She knows the exact moment that Luke starts to get drunk. He talks and talks and talks, and he doesn’t care if she’s listening or not. Doesn’t know how to even tell.
Her side hurts and she’s going easy on the booze so she can dose up on the Ibuprofen, and although Luke’s now-glassy blue eyes mostly stay on her, they also keep darting over her shoulder to the bar behind her.
She knows that Jo is sitting there, and she has to grant him some leeway. He lived with her for two and a half years, partners for three. She can’t be that woman. The one who gets mad when he talks to an ex. Ex-partner, ex-lover, ex-everything.
She knows too that Sam’s broad back is right behind her, and that he hasn’t moved since she sat down.
It’s an unbreakable thread. She knows where he is, when he moves, here, in the squad room, out on the street. She feels tied to the others too, but not like this…
Maybe this is what it’s like between Jo and Luke.
That makes her side hurt some more.
“You listenin’ to me?” Luke asks, and he’s laughing, like she’s the funniest thing ever, even though she’s pretty sure she hasn’t smiled in an hour, and the pain is wearing on her.
“Yeah,” she says, but without enthusiasm.
He smirks and says something about going home soon, and he puts his hand on her shoulder, and it does feel comforting. But then he moves off, behind her, down the bar, and she glances and sees Jo there, her eyes lighting up as Luke comes at her.
Despite her jealousy, she feels relief.
Her beer is warm, and she can’t drink much more anyway. The exhaustion is heavy behind her eyes. She wants to sleep, but feels alarm at the thought.
Laying in the darkness, silent and alone. Thoughts creeping up. Too much red. Red coat, red buttons, red mist in the air. On her skin.
She stands up.
Sam is cracking peanuts, his beer half-full. She sits and he turns his head to look at her. “McNally,” he says. He never looks surprised. “You oughtta be home sleeping.”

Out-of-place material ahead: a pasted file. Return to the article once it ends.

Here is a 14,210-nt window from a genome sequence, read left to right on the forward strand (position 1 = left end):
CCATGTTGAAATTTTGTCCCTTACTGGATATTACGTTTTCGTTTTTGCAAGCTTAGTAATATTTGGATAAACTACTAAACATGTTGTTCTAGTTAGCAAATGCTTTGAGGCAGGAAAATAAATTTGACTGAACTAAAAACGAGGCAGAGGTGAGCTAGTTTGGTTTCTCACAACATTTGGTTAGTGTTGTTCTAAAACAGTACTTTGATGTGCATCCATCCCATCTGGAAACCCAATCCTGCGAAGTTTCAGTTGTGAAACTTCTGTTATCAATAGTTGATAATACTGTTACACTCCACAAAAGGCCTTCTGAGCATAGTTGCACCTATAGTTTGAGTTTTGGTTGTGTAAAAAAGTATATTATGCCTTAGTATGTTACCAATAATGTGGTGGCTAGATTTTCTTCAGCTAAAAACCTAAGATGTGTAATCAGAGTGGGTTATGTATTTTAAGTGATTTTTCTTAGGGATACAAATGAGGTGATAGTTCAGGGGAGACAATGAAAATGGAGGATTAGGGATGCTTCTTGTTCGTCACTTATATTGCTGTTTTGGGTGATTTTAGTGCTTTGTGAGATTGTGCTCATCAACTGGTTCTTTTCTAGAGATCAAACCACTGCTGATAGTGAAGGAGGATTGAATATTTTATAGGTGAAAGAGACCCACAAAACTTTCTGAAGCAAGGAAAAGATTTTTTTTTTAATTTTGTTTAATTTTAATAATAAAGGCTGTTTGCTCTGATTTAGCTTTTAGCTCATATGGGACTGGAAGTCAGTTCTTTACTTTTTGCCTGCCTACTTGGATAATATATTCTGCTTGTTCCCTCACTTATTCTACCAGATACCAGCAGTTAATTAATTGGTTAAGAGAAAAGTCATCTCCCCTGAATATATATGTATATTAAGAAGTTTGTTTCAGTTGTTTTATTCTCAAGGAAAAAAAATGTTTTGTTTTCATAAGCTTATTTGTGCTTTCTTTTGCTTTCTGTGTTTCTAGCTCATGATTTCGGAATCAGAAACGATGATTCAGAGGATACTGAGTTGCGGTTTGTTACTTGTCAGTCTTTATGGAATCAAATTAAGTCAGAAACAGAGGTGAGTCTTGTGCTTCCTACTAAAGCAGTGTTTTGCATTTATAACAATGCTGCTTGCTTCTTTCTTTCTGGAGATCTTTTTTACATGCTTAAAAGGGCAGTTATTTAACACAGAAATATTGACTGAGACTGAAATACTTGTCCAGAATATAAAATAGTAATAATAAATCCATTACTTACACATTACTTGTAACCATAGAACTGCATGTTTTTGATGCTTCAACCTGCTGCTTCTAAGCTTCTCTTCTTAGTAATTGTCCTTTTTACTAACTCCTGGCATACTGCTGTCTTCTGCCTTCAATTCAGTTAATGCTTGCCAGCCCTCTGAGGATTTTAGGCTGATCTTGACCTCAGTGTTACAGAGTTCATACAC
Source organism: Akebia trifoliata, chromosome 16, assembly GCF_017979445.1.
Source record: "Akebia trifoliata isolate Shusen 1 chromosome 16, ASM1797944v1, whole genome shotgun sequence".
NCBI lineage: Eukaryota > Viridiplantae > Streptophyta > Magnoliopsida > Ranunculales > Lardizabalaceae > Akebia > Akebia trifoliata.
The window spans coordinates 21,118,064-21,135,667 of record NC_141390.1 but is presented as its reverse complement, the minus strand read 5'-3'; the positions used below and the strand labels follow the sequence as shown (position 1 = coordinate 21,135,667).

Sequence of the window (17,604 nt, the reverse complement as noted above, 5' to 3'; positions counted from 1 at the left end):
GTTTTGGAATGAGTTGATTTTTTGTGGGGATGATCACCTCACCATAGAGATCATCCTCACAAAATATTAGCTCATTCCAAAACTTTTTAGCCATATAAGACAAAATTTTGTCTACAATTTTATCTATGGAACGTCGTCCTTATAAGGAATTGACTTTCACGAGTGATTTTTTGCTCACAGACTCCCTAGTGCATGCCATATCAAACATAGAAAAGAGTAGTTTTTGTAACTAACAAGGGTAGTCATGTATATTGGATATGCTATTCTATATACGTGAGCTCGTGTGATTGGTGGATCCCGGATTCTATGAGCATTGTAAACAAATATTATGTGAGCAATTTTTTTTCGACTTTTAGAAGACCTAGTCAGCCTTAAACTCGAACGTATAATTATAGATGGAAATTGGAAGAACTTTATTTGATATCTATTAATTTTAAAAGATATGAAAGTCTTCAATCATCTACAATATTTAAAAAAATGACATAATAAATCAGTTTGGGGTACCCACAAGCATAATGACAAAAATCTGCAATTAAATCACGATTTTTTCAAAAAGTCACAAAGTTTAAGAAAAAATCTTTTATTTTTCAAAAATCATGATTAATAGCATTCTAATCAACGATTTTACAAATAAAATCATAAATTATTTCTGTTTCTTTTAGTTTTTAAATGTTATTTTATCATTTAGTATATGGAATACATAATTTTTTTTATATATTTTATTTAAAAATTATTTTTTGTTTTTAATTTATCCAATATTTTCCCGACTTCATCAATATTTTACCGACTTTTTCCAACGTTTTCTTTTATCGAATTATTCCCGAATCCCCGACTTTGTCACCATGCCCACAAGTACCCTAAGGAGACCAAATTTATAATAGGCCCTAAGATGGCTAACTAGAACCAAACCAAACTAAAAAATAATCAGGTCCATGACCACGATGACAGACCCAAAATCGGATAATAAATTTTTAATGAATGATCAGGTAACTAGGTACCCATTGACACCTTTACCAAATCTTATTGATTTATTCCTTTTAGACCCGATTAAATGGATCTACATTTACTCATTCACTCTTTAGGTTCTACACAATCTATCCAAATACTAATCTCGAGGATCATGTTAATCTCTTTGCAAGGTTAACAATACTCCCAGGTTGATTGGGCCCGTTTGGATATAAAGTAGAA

She doesn’t react. “You remember… the day we rescued Aisha?” she asks quietly. She still can’t say ’the day I killed a man’.
And she realizes that’s a stupid question. Of course he remembers. Remembers Oliver sitting on the floor in pain, slugs in his vest, Andy with her gun smoking, Aisha crying quietly in the cell.
Her bare skin against his later, in the darkness of his apartment, as she tried to heal herself the only way she could think of. The only way she could make her brain stop. With Sam’s strength and his warm mouth and the huff of his breath hot against her neck.
Even if she had to get up and leave before it went too far.
He gets still then. Focused. He holds her gaze. “Yeah,” he says. And that tells her, he remembers. All of it.
“You told me… I did everything right.,” she says. Ignoring the rest, but still feeling it there, underneath.
He says nothing for a moment, but he shifts on his bar stool, and his thigh comes up against hers, his knee pressing into hers. Warm. He doesn’t jerk away at the contact. And neither does she. She feels suddenly aware of Luke, just down the bar.
Sam studies her, his brow furrowing. “You did,” he says finally. “And you did today too.”
It’s what she wants to hear, and she’s being obvious about it, but it’s still… a relief. “I feel like there should have been something…” she’s saying, almost absently. She remembers the shots, quick and yet... “It seemed like a hundred years…”
“It could have been worse,” Sam says. “Those vests don’t cover your head.”
She tries not to wince, but does anyway.
It’s okay. It’s okay. With Aisha in his arms but his eyes on her. His words for her.
His expression softens, the hardness fading. “What were you supposed to do, McNally? Watch for sniper fire at a hippie convention?”
“I don’t know!” she finally breaks. “That’s just it. I feel like… I can never get ahead of this job. I can never get to the point where I know what to do!” She’s shouting without raising her voice. Vehement without drawing attention. In pain without feeling.